A Day of Watermelon is not a program for every one
of our members. We all have different roles within the
industry. Yet this program is one that is FOR ALL.
At periodic times throughout the legislative calendar,
we have those times when a legislative action, or public
comment on a rule, or other action requires us to contact
our U.S. Congress (or the Federal Register) to vote this
way or that way, or re-write a rule to better reflect what
will make sense for the business.
When those times arise, you (and every other member)
can get involved by calling, emailing, writing, or tweeting your legislator directly. They hear the communications loud and clear, and in many cases those communications have a strong bearing on how the legislator will
vote. Please join us, when those times arise.
The last immigration bill that became law was in 1986,
signed by then president Ronald Reagan. Since that
time, immigration in our country has taken on an entirely
new meaning with both sides of the debate digging in
deep with their needs, values, and deepening the political
divide that surrounds this needed policy.
Creating a sound and viable (and legal) workforce for Agriculture is Job #1: This is a must have from our federal
legislators, and it should be their first and foremost priority - - not a political football. Without a viable workforce,
literally nothing in the business matters. Not food safety,
not trucking, not varieties, not suppliers, not anything.
Labor is the key to it all. A legal, viable workforce is
what matters. Without it, there is no planting, no growing, no harvesting, no packing, no shipping, NO FOOD!
Take notice of this issue, and make it a top priority of
yours. Every member that is involved in the watermelon
business is affected by this issue either directly or indirectly. Let’s push this envelope more than we ever have
before right after the election and get it done – Finally!
Let’s say that you are in full speed ahead mode harvesting,
packing and shipping watermelons, and one of the government
agencies shows up to ask questions, inspect records, interview
you and your employees, etc. It may be the Department of
Homeland Security (DHS), or Immigration & Customs Enforcement (ICE), or the U.S. Department of Labor (USDOL),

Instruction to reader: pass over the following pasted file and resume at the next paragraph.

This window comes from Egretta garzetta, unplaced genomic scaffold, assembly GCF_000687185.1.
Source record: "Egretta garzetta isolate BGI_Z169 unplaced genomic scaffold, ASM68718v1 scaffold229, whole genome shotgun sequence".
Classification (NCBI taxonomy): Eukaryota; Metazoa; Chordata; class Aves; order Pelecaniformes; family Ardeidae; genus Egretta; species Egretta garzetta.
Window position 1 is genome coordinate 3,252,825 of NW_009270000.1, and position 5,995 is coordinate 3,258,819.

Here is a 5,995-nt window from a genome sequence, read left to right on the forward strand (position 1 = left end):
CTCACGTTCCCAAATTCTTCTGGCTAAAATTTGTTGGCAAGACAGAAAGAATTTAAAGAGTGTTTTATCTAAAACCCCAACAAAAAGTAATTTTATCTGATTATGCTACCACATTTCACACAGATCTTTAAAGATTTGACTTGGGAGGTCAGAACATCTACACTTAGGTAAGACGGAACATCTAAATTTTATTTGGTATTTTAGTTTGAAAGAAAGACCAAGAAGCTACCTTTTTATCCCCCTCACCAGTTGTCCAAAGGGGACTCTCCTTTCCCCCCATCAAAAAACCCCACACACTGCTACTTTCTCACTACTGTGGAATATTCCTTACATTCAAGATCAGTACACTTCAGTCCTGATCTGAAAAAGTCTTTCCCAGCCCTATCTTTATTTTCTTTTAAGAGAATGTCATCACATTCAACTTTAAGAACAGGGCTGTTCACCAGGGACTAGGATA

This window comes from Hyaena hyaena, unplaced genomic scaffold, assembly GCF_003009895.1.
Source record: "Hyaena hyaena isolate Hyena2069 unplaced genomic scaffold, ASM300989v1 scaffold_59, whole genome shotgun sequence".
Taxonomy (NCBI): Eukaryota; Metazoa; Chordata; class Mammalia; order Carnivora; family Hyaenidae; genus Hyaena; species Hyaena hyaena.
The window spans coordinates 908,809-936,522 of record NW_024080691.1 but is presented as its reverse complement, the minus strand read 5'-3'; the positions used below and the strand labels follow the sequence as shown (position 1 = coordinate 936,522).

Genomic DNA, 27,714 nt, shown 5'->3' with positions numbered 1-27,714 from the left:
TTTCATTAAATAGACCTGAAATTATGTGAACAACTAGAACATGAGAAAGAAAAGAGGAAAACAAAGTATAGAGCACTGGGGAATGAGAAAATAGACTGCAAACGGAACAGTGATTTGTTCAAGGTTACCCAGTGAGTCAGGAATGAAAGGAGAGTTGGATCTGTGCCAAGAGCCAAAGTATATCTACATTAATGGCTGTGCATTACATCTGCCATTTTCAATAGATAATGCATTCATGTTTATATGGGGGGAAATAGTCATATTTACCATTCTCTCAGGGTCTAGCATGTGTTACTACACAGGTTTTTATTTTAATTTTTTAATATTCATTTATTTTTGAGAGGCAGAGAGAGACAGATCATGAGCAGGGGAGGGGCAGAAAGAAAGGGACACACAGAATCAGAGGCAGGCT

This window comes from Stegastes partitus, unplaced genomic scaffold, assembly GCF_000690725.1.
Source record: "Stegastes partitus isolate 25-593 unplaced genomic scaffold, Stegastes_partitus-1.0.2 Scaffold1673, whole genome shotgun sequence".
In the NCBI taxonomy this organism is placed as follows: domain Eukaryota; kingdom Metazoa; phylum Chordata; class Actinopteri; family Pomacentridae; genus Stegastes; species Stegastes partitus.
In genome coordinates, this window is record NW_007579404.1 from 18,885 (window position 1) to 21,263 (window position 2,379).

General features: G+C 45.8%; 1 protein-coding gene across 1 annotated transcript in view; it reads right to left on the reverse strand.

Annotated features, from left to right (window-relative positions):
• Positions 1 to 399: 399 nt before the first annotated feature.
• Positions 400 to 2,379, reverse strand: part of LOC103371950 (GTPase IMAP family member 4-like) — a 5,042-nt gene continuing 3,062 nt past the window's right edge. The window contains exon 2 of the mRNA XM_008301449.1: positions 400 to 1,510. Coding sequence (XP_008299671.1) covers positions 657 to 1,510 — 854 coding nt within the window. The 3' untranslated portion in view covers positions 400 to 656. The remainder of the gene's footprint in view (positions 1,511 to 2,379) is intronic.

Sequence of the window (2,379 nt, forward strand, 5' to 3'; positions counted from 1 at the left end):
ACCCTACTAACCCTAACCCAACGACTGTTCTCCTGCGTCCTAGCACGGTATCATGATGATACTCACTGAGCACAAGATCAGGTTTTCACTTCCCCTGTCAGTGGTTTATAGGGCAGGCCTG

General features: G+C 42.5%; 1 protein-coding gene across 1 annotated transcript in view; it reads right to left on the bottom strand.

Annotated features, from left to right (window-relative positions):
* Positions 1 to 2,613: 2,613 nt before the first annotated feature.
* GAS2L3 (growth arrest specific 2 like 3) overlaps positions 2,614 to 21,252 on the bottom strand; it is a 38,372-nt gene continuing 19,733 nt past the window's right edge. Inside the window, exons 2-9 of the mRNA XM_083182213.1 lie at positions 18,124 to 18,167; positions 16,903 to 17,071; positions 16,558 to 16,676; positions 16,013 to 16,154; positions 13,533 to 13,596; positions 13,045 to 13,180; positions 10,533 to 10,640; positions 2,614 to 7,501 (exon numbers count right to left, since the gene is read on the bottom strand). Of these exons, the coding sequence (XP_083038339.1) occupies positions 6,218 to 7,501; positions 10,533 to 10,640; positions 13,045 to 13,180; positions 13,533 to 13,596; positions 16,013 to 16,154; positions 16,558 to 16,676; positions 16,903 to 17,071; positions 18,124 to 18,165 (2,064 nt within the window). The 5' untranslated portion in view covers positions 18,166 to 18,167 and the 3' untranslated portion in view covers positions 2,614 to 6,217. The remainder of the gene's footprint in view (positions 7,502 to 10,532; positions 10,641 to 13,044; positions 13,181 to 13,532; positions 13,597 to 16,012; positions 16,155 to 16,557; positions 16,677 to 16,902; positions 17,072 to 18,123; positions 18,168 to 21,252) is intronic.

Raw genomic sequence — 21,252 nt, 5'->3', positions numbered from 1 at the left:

or the Wage & Hour Division from your own state.
If and when they visit your business, they may bring up
wage rates, hours worked per day, overtime pay, hiring
documentation, employer-employee relationships, and
more. As an employer of migrant workers (or hiring a
labor contractor), employers have to meet requirements
under two different laws:
• Migrant and Seasonal Agricultural Worker Protection Act
• Fair Labor Standards Act (FLSA)
What rights do you have if they arrive unannounced? The
answer is ….. you do have rights. But first, contact
your attorney if
should occur on
yourself with the
documents and legal
advice that is offered at
Do you directly employ migrant workers regularly or for a
short period of time, or do you hire a third party company
that provides the workers to your business? If you hire a
third party company (sometimes known as a labor contractor), do you know that you may have as much responsibility for those workers as the third party company does?
This development is commonly referred to as ‘Joint Employment’.
Our website has some key information available to you
that specifically discusses joint employment, to include:
• Your Liability
• The Ruling
• Employment Relationship under FLSA
• AG Employers under FLSA
• Independent Contractors
• New Minimum Wage Rates
For additional information, or counsel, you are recommended to contact your attorney for legal advice. All
growers and packers/shippers should be well informed
about the laws.